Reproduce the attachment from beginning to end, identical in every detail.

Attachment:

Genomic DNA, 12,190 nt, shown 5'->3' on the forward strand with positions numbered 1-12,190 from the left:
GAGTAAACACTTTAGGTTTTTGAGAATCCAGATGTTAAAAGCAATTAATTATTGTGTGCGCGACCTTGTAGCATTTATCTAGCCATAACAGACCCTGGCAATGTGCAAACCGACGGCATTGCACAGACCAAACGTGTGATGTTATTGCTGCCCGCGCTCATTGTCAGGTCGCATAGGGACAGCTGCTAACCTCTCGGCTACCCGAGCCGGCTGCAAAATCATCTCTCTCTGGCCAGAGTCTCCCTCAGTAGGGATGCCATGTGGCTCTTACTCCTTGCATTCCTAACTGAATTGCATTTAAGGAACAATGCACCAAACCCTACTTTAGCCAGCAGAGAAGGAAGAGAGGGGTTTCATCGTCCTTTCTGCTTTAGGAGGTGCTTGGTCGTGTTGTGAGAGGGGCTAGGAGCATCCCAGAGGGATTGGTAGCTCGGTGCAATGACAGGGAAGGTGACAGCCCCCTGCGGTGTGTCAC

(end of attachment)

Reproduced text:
Genomic DNA, 12,190 nt, shown 5'->3' on the forward strand with positions numbered 1-12,190 from the left:
GAGTAAACACTTTAGGTTTTTGAGAATCCAGATGTTAAAAGCAATTAATTATTGTGTGCGCGACCTTGTAGCATTTATCTAGCCATAACAGACCCTGGCAATGTGCAAACCGACGGCATTGCACAGACCAAACGTGTGATGTTATTGCTGCCCGCGCTCATTGTCAGGTCGCATAGGGACAGCTGCTAACCTCTCGGCTACCCGAGCCGGCTGCAAAATCATCTCTCTCTGGCCAGAGTCTCCCTCAGTAGGGATGCCATGTGGCTCTTACTCCTTGCATTCCTAACTGAATTGCATTTAAGGAACAATGCACCAAACCCTACTTTAGCCAGCAGAGAAGGAAGAGAGGGGTTTCATCGTCCTTTCTGCTTTAGGAGGTGCTTGGTCGTGTTGTGAGAGGGGCTAGGAGCATCCCAGAGGGATTGGTAGCTCGGTGCAATGACAGGGAAGGTGACAGCCCCCTGCGGTGTGTCAC